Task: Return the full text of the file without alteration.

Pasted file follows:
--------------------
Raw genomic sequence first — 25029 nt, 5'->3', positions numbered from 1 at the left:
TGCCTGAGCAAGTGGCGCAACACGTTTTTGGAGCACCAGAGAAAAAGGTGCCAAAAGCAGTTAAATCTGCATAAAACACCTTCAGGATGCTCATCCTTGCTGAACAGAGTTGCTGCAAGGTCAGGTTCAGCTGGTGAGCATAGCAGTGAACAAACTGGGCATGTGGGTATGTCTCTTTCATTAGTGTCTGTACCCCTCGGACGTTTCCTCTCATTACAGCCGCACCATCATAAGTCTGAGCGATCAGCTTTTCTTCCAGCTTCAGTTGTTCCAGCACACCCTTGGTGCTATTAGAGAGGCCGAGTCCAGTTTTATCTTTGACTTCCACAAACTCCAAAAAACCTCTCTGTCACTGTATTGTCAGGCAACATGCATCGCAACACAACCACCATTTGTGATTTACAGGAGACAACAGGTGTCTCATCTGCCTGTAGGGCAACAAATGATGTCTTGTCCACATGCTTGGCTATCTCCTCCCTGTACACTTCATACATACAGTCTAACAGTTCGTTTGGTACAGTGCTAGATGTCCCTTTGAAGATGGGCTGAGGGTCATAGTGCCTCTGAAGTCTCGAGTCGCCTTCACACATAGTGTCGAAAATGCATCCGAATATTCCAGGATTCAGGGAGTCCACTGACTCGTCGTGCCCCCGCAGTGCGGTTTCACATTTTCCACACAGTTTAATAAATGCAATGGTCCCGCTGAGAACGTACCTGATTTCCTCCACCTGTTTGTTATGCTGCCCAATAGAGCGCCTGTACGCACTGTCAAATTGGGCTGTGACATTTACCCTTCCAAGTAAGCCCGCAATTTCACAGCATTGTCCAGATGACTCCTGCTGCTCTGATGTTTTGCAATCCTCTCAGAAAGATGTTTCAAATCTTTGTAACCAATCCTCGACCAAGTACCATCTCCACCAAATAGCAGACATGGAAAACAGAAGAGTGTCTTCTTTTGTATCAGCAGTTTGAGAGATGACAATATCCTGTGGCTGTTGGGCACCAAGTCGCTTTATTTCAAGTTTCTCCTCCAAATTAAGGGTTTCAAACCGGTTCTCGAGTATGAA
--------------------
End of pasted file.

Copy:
Raw genomic sequence first — 25029 nt, 5'->3', positions numbered from 1 at the left:
TGCCTGAGCAAGTGGCGCAACACGTTTTTGGAGCACCAGAGAAAAAGGTGCCAAAAGCAGTTAAATCTGCATAAAACACCTTCAGGATGCTCATCCTTGCTGAACAGAGTTGCTGCAAGGTCAGGTTCAGCTGGTGAGCATAGCAGTGAACAAACTGGGCATGTGGGTATGTCTCTTTCATTAGTGTCTGTACCCCTCGGACGTTTCCTCTCATTACAGCCGCACCATCATAAGTCTGAGCGATCAGCTTTTCTTCCAGCTTCAGTTGTTCCAGCACACCCTTGGTGCTATTAGAGAGGCCGAGTCCAGTTTTATCTTTGACTTCCACAAACTCCAAAAAACCTCTCTGTCACTGTATTGTCAGGCAACATGCATCGCAACACAACCACCATTTGTGATTTACAGGAGACAACAGGTGTCTCATCTGCCTGTAGGGCAACAAATGATGTCTTGTCCACATGCTTGGCTATCTCCTCCCTGTACACTTCATACATACAGTCTAACAGTTCGTTTGGTACAGTGCTAGATGTCCCTTTGAAGATGGGCTGAGGGTCATAGTGCCTCTGAAGTCTCGAGTCGCCTTCACACATAGTGTCGAAAATGCATCCGAATATTCCAGGATTCAGGGAGTCCACTGACTCGTCGTGCCCCCGCAGTGCGGTTTCACATTTTCCACACAGTTTAATAAATGCAATGGTCCCGCTGAGAACGTACCTGATTTCCTCCACCTGTTTGTTATGCTGCCCAATAGAGCGCCTGTACGCACTGTCAAATTGGGCTGTGACATTTACCCTTCCAAGTAAGCCCGCAATTTCACAGCATTGTCCAGATGACTCCTGCTGCTCTGATGTTTTGCAATCCTCTCAGAAAGATGTTTCAAATCTTTGTAACCAATCCTCGACCAAGTACCATCTCCACCAAATAGCAGACATGGAAAACAGAAGAGTGTCTTCTTTTGTATCAGCAGTTTGAGAGATGACAATATCCTGTGGCTGTTGGGCACCAAGTCGCTTTATTTCAAGTTTCTCCTCCAAATTAAGGGTTTCAAACCGGTTCTCGAGTATGAA